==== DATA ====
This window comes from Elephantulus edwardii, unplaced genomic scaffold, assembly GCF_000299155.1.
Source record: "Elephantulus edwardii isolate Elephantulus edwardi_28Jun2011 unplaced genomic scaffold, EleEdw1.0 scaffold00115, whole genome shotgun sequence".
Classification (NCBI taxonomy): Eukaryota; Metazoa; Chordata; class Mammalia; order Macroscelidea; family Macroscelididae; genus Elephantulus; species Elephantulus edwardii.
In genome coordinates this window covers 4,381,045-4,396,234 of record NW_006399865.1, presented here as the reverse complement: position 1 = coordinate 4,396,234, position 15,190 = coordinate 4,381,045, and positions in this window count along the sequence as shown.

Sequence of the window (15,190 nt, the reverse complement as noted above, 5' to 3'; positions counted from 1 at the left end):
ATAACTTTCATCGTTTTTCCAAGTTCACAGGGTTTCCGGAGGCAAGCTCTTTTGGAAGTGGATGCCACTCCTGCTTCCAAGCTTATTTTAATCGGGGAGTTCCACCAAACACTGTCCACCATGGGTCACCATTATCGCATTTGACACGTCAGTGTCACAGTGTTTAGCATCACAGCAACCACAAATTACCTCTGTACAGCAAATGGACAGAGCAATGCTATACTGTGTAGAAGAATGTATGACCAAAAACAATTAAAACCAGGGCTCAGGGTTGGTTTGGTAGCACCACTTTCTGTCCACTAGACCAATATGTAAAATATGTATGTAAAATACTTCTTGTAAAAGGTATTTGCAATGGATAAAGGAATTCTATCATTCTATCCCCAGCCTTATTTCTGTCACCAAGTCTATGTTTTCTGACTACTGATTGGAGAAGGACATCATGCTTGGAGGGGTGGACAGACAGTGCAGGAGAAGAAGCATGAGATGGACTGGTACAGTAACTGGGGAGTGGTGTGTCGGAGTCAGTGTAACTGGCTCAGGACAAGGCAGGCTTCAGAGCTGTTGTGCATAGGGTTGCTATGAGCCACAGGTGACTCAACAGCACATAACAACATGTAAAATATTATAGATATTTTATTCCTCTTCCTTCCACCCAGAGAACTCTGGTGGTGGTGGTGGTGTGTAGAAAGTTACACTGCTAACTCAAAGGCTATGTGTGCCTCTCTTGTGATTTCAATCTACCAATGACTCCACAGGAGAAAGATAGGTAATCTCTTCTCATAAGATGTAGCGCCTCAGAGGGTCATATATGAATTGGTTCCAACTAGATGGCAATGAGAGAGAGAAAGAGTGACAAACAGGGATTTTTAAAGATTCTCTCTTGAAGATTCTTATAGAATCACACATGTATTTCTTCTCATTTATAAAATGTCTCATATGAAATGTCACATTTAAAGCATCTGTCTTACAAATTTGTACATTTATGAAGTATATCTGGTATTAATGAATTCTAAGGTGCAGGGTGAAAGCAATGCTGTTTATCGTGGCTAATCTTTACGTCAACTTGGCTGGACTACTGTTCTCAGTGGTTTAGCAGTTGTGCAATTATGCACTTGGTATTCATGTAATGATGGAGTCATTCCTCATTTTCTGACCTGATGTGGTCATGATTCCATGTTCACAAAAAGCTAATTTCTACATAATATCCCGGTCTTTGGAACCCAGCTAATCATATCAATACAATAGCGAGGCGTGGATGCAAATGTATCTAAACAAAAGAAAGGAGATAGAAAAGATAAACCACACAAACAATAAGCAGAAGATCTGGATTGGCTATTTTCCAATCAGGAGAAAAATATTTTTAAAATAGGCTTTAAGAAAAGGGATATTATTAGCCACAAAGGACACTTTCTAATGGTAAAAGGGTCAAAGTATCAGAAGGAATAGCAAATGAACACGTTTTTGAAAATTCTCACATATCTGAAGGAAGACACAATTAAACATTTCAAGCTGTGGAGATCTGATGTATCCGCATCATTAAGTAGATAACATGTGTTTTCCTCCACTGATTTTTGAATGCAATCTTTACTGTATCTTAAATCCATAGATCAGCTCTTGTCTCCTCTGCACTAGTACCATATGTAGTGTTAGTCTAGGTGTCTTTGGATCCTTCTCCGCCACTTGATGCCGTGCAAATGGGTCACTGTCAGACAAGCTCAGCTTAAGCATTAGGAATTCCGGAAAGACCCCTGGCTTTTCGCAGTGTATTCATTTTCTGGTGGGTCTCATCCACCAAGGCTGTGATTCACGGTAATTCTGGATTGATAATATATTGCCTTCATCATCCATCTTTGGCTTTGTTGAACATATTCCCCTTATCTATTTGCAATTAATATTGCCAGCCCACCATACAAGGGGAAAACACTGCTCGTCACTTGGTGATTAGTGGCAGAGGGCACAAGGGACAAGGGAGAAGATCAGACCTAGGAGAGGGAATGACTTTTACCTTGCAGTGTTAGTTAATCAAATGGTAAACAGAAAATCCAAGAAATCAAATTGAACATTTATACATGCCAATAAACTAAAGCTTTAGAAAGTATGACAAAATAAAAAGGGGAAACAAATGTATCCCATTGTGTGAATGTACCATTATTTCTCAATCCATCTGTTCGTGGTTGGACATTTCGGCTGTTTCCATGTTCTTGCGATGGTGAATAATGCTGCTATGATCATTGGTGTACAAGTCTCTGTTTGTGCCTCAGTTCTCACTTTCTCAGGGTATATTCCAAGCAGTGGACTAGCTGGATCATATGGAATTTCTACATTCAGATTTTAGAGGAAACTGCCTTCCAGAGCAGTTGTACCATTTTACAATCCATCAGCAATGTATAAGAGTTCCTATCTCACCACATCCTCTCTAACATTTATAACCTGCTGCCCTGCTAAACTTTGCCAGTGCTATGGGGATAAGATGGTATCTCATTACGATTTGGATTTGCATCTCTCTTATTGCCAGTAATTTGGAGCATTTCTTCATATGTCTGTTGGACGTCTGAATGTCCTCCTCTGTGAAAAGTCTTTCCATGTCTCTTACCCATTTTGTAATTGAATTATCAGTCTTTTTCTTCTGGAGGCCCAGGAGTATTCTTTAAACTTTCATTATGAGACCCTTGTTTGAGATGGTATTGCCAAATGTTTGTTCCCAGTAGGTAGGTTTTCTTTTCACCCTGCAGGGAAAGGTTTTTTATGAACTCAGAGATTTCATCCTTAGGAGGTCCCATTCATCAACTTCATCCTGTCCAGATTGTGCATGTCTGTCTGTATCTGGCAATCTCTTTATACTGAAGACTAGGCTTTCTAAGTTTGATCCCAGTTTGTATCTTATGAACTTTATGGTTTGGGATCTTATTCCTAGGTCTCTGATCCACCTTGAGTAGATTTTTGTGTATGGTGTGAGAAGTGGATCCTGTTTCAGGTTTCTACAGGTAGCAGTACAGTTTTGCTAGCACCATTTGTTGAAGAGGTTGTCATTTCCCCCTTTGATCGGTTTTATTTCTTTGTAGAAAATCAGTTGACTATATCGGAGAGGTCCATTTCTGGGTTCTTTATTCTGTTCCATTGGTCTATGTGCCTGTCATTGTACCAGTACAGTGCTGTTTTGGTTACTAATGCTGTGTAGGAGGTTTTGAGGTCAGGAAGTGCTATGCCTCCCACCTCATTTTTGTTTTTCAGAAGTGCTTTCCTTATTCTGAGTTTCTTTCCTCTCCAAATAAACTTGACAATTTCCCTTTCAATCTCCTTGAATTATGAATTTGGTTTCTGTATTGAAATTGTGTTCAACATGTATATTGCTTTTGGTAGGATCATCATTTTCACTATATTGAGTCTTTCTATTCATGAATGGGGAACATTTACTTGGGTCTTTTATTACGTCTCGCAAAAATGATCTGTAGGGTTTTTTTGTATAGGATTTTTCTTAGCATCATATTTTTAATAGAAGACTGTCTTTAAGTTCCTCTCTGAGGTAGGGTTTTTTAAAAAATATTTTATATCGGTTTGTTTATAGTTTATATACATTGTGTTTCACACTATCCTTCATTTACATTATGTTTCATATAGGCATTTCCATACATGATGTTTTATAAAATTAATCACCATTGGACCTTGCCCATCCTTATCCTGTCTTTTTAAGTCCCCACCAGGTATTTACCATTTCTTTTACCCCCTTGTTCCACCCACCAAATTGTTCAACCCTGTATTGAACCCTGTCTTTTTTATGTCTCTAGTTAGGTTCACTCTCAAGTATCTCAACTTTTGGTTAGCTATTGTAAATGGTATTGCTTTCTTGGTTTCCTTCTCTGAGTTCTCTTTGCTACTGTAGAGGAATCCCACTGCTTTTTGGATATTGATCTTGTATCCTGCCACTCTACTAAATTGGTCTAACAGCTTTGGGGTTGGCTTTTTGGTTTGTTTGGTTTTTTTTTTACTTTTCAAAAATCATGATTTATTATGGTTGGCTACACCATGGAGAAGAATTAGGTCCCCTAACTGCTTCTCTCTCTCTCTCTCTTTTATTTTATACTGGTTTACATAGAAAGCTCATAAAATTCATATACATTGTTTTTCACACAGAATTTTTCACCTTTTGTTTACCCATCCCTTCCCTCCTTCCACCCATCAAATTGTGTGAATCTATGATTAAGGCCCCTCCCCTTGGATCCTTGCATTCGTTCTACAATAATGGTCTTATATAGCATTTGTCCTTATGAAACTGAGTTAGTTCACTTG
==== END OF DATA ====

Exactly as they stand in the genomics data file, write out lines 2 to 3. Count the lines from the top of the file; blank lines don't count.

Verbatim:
Source record: "Elephantulus edwardii isolate Elephantulus edwardi_28Jun2011 unplaced genomic scaffold, EleEdw1.0 scaffold00115, whole genome shotgun sequence".
Classification (NCBI taxonomy): Eukaryota; Metazoa; Chordata; class Mammalia; order Macroscelidea; family Macroscelididae; genus Elephantulus; species Elephantulus edwardii.